President Donald Trump on Thursday singled out a Twitter employee while attacking the social media giant after it fact-checked his tweets on mail-in ballots.
Trump, in a tweet, shared the Twitter handle of the company's "Head of Site Integrity," Yoel Roth, who co-wrote a May 11 blog post explaining how the website would change the way it handled misleading information. That post announced that Twitter would use new labels and warning messages on some tweets where readers may be "confused or misled by the content."
The president's tweet came as he planned to sign an executive order Thursday that would push the Federal Communications Commission to set new rules on some websites' protections under Section 230 of the Communications Decency Act. The law as it stands largely exempts those platforms from being held liable for much of the content on their websites.
On Tuesday, Twitter for the first time added warning tags to two of Trump's tweets about mail-in ballots, inviting readers to "get the facts" and calling the president's claims "unsubstantiated."
Trump tweeted Thursday afternoon: "So ridiculous to see Twitter trying to make the case that Mail-In Ballots are not subject to FRAUD."
"How stupid, there are examples, & cases, all over the place. Our election process will become badly tainted & a laughingstock all over the World," Trump's tweet said.
The president added, "Tell that to your hater," followed by Roth's Twitter handle.
Roth has reportedly posted critical messages about Trump and his supporters in the past. "I'm just saying, we fly over those states that voted for a racist tangerine for a reason," Roth tweeted in November 2016.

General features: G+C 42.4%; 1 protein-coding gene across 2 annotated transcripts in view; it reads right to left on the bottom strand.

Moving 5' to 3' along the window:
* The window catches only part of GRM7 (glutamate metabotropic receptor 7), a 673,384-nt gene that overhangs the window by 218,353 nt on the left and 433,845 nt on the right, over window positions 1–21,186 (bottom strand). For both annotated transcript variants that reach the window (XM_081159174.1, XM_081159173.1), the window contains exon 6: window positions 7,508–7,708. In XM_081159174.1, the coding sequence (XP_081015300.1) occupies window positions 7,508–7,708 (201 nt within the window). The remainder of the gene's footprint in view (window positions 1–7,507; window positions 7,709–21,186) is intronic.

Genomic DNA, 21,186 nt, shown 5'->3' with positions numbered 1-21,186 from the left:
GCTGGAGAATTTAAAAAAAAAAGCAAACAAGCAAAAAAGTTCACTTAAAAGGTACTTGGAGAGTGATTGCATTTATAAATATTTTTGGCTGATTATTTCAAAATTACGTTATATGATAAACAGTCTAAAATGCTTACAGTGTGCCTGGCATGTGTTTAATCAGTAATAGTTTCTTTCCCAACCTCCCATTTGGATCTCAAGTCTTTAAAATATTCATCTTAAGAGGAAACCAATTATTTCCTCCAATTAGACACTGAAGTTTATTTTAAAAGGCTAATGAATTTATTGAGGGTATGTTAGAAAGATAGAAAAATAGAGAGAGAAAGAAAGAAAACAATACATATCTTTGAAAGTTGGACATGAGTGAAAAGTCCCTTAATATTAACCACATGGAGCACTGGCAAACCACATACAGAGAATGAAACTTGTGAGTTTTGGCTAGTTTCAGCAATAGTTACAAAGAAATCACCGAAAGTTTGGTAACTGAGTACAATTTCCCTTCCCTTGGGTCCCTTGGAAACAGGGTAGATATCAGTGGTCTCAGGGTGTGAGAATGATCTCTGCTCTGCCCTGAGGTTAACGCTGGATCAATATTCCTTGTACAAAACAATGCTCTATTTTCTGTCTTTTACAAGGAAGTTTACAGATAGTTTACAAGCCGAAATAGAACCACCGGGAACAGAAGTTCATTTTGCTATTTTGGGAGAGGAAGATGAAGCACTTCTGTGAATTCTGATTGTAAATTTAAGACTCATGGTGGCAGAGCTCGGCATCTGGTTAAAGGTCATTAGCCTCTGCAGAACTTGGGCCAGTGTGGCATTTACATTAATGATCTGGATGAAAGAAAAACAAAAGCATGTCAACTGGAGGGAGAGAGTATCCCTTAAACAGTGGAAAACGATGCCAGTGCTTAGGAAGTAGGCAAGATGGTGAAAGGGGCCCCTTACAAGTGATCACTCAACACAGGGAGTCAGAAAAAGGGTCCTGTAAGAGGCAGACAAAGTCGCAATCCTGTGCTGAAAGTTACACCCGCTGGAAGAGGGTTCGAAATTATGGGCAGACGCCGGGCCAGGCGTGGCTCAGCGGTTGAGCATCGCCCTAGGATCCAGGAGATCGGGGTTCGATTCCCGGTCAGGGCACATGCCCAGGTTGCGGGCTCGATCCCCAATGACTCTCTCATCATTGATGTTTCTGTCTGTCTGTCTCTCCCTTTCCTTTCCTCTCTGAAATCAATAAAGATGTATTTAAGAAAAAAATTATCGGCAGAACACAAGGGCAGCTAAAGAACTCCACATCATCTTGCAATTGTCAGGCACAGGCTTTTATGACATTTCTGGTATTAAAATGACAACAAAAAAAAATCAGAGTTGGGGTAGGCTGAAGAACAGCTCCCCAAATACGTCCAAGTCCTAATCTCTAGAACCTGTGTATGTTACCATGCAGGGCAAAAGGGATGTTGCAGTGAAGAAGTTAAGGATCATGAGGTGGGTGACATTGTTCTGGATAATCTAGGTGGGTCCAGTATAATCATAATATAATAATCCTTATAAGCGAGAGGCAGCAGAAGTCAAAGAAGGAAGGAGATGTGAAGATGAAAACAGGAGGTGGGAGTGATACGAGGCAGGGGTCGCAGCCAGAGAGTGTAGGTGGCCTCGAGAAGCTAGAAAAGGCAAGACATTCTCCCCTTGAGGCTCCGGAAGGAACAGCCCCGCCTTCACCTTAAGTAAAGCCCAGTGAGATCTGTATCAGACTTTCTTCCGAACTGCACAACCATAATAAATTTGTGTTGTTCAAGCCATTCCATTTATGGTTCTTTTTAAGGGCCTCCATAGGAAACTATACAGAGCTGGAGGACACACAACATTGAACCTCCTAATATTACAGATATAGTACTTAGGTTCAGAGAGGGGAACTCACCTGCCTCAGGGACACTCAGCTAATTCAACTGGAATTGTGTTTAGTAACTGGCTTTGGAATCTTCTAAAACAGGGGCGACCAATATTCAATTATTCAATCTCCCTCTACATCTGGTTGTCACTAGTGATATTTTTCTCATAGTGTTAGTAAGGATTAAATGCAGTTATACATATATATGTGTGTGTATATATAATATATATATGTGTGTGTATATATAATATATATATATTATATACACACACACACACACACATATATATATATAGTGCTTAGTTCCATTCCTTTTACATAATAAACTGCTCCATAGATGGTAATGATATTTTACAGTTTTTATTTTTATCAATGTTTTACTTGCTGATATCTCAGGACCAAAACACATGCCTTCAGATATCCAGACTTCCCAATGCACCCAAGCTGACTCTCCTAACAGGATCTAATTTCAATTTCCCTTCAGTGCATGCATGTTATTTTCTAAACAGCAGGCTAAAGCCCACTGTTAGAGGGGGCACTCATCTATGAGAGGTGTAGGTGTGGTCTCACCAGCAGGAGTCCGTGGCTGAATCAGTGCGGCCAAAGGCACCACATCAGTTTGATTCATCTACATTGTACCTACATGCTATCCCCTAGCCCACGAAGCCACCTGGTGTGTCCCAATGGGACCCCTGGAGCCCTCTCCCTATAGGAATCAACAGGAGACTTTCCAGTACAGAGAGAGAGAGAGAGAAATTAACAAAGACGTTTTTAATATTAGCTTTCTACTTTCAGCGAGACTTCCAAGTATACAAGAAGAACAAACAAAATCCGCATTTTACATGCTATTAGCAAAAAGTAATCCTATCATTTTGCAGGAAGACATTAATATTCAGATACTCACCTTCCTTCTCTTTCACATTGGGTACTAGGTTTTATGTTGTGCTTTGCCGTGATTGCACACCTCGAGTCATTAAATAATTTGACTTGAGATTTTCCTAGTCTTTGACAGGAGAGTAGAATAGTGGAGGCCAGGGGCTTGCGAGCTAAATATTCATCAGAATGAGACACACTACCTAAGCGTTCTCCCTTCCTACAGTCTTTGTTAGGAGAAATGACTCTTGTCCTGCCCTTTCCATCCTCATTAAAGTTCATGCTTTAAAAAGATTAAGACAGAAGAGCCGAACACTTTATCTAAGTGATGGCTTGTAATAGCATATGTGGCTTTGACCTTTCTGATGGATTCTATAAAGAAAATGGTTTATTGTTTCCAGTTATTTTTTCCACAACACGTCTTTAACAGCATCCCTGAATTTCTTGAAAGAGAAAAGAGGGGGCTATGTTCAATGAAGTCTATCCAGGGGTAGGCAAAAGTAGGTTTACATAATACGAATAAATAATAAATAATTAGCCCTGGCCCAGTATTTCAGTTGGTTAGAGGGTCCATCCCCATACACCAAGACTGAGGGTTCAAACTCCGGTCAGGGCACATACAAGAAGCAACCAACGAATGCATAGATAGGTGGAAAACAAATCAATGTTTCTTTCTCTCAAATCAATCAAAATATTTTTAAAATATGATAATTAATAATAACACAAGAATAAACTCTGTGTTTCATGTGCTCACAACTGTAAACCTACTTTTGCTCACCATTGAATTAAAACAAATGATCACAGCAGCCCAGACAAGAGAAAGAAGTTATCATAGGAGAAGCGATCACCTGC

The Trump campaign has tweeted about Roth at least twice since Wednesday. And Sen. Josh Hawley, R-Mo., referenced Roth – without using his name – in a letter to Twitter CEO Jack Dorsey criticizing the decision to brand Trump's tweets with warning labels.
But Twitter told BuzzFeed News that Roth was not responsible for fact-checking Trump's tweets. "No one person at Twitter is responsible for our policies or enforcement actions, and it's unfortunate to see individual employees targeted for company decisions," the spokesperson told Buzzfeed.
Dorsey tweeted Wednesday night that "there is someone ultimately accountable for our actions as a company, and that's me. Please leave our employees out of this."
Twitter referred CNBC to Dorsey's tweet when asked for additional comment on the president's post.
After Twitter's fact-check, Trump accused the company of "interfering" in the 2020 presidential election and trying to "CENSOR" him.
"If that happens, we no longer have our freedom. I will never let it happen!" Trump tweeted Wednesday night.
Disclosure: CNBC parent NBCUniversal is a minority investor in BuzzFeed.